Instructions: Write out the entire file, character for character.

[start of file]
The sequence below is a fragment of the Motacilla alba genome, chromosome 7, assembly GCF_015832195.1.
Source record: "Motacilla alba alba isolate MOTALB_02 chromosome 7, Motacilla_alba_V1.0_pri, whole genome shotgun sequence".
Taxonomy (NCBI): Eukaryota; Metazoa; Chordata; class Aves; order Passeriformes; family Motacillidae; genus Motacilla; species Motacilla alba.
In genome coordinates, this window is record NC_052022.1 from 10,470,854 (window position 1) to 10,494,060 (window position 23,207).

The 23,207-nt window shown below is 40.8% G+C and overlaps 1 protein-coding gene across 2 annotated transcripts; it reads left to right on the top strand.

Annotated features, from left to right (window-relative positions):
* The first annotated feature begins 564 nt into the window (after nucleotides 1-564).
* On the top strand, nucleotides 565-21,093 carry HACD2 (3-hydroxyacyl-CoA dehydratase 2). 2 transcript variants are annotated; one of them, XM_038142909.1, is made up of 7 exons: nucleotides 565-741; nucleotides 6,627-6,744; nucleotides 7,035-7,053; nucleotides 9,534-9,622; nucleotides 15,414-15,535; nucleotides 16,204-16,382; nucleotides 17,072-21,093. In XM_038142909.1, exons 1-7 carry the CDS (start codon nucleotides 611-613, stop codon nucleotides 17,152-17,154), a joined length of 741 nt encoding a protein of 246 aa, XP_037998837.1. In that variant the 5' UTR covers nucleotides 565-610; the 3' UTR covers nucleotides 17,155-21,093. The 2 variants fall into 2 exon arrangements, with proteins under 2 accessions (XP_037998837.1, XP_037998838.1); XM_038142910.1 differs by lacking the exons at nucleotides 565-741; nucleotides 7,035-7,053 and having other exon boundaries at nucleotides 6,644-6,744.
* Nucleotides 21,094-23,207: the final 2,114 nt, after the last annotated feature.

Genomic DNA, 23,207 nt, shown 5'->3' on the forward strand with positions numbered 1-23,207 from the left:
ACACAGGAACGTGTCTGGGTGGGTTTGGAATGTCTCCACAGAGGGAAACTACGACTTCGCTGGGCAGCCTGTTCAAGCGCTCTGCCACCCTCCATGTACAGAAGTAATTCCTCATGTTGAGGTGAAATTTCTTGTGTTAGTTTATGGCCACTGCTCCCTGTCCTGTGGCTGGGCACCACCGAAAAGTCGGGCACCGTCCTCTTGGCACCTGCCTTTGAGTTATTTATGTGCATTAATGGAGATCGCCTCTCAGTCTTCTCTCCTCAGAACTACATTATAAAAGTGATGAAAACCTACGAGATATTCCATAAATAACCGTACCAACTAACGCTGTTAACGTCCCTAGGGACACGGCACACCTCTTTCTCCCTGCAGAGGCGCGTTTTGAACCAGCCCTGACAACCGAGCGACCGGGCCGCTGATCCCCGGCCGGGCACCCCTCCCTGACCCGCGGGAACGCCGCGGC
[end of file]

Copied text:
The sequence below is a fragment of the Motacilla alba genome, chromosome 7, assembly GCF_015832195.1.
Source record: "Motacilla alba alba isolate MOTALB_02 chromosome 7, Motacilla_alba_V1.0_pri, whole genome shotgun sequence".
Taxonomy (NCBI): Eukaryota; Metazoa; Chordata; class Aves; order Passeriformes; family Motacillidae; genus Motacilla; species Motacilla alba.
In genome coordinates, this window is record NC_052022.1 from 10,470,854 (window position 1) to 10,494,060 (window position 23,207).

The 23,207-nt window shown below is 40.8% G+C and overlaps 1 protein-coding gene across 2 annotated transcripts; it reads left to right on the top strand.

Annotated features, from left to right (window-relative positions):
* The first annotated feature begins 564 nt into the window (after nucleotides 1-564).
* On the top strand, nucleotides 565-21,093 carry HACD2 (3-hydroxyacyl-CoA dehydratase 2). 2 transcript variants are annotated; one of them, XM_038142909.1, is made up of 7 exons: nucleotides 565-741; nucleotides 6,627-6,744; nucleotides 7,035-7,053; nucleotides 9,534-9,622; nucleotides 15,414-15,535; nucleotides 16,204-16,382; nucleotides 17,072-21,093. In XM_038142909.1, exons 1-7 carry the CDS (start codon nucleotides 611-613, stop codon nucleotides 17,152-17,154), a joined length of 741 nt encoding a protein of 246 aa, XP_037998837.1. In that variant the 5' UTR covers nucleotides 565-610; the 3' UTR covers nucleotides 17,155-21,093. The 2 variants fall into 2 exon arrangements, with proteins under 2 accessions (XP_037998837.1, XP_037998838.1); XM_038142910.1 differs by lacking the exons at nucleotides 565-741; nucleotides 7,035-7,053 and having other exon boundaries at nucleotides 6,644-6,744.
* Nucleotides 21,094-23,207: the final 2,114 nt, after the last annotated feature.

Genomic DNA, 23,207 nt, shown 5'->3' on the forward strand with positions numbered 1-23,207 from the left:
ACACAGGAACGTGTCTGGGTGGGTTTGGAATGTCTCCACAGAGGGAAACTACGACTTCGCTGGGCAGCCTGTTCAAGCGCTCTGCCACCCTCCATGTACAGAAGTAATTCCTCATGTTGAGGTGAAATTTCTTGTGTTAGTTTATGGCCACTGCTCCCTGTCCTGTGGCTGGGCACCACCGAAAAGTCGGGCACCGTCCTCTTGGCACCTGCCTTTGAGTTATTTATGTGCATTAATGGAGATCGCCTCTCAGTCTTCTCTCCTCAGAACTACATTATAAAAGTGATGAAAACCTACGAGATATTCCATAAATAACCGTACCAACTAACGCTGTTAACGTCCCTAGGGACACGGCACACCTCTTTCTCCCTGCAGAGGCGCGTTTTGAACCAGCCCTGACAACCGAGCGACCGGGCCGCTGATCCCCGGCCGGGCACCCCTCCCTGACCCGCGGGAACGCCGCGGC